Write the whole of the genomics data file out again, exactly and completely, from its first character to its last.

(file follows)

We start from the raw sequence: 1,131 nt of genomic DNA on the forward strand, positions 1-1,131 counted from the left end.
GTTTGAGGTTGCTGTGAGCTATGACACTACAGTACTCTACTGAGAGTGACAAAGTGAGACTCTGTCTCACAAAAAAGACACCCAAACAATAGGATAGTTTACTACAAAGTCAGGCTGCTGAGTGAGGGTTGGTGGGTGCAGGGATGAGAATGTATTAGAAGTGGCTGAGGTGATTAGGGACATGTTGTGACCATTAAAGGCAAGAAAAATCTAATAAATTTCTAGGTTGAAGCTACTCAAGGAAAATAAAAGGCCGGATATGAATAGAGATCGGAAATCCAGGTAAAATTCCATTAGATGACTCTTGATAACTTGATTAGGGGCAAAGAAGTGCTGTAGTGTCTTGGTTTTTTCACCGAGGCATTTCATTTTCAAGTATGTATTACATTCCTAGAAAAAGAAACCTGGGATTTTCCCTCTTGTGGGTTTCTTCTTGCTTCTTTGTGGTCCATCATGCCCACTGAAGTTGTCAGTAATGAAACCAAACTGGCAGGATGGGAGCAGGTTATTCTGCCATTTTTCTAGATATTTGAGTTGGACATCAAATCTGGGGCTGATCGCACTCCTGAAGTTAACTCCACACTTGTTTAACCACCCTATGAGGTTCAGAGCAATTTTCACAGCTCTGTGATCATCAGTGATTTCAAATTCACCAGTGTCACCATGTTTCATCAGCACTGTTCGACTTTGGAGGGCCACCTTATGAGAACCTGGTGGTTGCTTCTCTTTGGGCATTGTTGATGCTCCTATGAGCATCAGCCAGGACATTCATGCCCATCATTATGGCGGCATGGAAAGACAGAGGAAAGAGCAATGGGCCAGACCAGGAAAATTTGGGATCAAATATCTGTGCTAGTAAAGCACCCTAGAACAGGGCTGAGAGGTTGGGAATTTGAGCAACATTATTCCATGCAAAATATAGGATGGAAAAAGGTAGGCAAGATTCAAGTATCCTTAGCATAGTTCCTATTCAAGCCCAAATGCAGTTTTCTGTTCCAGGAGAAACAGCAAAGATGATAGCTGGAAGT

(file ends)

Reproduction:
We start from the raw sequence: 1,131 nt of genomic DNA on the forward strand, positions 1-1,131 counted from the left end.
GTTTGAGGTTGCTGTGAGCTATGACACTACAGTACTCTACTGAGAGTGACAAAGTGAGACTCTGTCTCACAAAAAAGACACCCAAACAATAGGATAGTTTACTACAAAGTCAGGCTGCTGAGTGAGGGTTGGTGGGTGCAGGGATGAGAATGTATTAGAAGTGGCTGAGGTGATTAGGGACATGTTGTGACCATTAAAGGCAAGAAAAATCTAATAAATTTCTAGGTTGAAGCTACTCAAGGAAAATAAAAGGCCGGATATGAATAGAGATCGGAAATCCAGGTAAAATTCCATTAGATGACTCTTGATAACTTGATTAGGGGCAAAGAAGTGCTGTAGTGTCTTGGTTTTTTCACCGAGGCATTTCATTTTCAAGTATGTATTACATTCCTAGAAAAAGAAACCTGGGATTTTCCCTCTTGTGGGTTTCTTCTTGCTTCTTTGTGGTCCATCATGCCCACTGAAGTTGTCAGTAATGAAACCAAACTGGCAGGATGGGAGCAGGTTATTCTGCCATTTTTCTAGATATTTGAGTTGGACATCAAATCTGGGGCTGATCGCACTCCTGAAGTTAACTCCACACTTGTTTAACCACCCTATGAGGTTCAGAGCAATTTTCACAGCTCTGTGATCATCAGTGATTTCAAATTCACCAGTGTCACCATGTTTCATCAGCACTGTTCGACTTTGGAGGGCCACCTTATGAGAACCTGGTGGTTGCTTCTCTTTGGGCATTGTTGATGCTCCTATGAGCATCAGCCAGGACATTCATGCCCATCATTATGGCGGCATGGAAAGACAGAGGAAAGAGCAATGGGCCAGACCAGGAAAATTTGGGATCAAATATCTGTGCTAGTAAAGCACCCTAGAACAGGGCTGAGAGGTTGGGAATTTGAGCAACATTATTCCATGCAAAATATAGGATGGAAAAAGGTAGGCAAGATTCAAGTATCCTTAGCATAGTTCCTATTCAAGCCCAAATGCAGTTTTCTGTTCCAGGAGAAACAGCAAAGATGATAGCTGGAAGT